Where does the term “Talesman” come from and What does Talesman mean?

It was formerly the practice (and may still be in some places) to make up a trial jury in whole or in part of men selected from among the bystanders in the court.

Men of law, like doctors, like to express things in Latin when possible, and people drawn on to fill a jury in this manner were called tales de circumstantibus, “such persons as those standing around.”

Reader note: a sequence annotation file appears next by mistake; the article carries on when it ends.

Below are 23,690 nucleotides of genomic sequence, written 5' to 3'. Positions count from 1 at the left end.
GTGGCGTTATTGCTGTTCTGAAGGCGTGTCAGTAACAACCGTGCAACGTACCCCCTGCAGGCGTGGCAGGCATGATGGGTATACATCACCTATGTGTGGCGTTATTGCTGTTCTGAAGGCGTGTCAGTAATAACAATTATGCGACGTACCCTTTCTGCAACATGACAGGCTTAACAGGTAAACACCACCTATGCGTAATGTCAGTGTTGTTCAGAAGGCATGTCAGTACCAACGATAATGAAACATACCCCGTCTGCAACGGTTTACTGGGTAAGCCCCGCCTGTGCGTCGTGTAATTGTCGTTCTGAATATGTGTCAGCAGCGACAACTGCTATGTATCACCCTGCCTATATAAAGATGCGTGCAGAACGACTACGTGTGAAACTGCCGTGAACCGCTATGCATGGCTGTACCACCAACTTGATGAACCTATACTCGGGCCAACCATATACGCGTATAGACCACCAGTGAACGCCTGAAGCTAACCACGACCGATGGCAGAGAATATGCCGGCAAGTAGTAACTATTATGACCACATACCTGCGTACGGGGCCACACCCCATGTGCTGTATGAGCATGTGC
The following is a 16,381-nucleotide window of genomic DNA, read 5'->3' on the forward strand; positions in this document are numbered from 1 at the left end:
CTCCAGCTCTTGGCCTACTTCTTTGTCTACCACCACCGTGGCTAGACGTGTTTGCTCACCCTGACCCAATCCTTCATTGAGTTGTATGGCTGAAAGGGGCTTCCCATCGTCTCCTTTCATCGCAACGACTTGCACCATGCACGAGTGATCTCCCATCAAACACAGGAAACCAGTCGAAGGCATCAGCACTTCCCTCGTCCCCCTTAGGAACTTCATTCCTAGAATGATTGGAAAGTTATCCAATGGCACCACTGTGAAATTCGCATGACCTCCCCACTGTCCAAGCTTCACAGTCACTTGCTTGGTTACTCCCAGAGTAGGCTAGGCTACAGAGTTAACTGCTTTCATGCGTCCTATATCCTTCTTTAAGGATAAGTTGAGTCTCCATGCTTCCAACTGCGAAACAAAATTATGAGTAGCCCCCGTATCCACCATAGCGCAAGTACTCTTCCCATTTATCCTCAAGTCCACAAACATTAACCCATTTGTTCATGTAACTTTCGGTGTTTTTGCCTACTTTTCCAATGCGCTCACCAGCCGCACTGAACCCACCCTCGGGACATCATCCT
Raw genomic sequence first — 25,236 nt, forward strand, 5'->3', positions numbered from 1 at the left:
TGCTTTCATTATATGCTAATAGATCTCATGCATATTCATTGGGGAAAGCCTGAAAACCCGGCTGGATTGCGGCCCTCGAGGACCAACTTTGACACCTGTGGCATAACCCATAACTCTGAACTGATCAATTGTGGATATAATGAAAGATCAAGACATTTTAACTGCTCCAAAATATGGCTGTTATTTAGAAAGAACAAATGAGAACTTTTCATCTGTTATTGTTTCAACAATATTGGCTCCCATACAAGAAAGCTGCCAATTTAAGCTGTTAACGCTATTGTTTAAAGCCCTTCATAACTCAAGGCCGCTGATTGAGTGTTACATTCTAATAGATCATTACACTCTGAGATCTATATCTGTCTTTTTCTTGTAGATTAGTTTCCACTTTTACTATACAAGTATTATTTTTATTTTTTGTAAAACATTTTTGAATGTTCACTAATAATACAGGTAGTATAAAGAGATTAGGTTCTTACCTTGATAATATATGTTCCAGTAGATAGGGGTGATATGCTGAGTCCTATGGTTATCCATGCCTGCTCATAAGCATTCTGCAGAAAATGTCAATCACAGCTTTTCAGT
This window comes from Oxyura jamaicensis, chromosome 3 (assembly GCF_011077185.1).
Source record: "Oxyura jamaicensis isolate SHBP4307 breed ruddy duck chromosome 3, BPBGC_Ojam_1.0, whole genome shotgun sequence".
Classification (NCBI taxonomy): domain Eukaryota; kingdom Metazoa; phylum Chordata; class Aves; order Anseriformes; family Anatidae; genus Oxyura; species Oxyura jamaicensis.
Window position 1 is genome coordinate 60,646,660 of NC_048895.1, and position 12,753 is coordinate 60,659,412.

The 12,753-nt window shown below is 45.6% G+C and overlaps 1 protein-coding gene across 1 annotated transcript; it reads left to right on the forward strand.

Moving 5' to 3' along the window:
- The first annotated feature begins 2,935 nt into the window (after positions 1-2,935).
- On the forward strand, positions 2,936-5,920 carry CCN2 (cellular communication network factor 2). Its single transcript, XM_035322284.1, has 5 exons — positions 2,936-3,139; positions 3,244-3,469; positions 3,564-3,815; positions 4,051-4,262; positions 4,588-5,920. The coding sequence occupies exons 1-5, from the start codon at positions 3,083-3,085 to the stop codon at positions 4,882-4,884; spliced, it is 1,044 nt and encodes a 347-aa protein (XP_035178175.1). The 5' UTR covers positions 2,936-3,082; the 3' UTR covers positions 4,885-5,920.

This was soon shortened to tales, which is the plural of talis, “of such a kind.”

So it follows that a talesman was one of such persons impaneled to complete a jury, from which it has become, simply, any juror.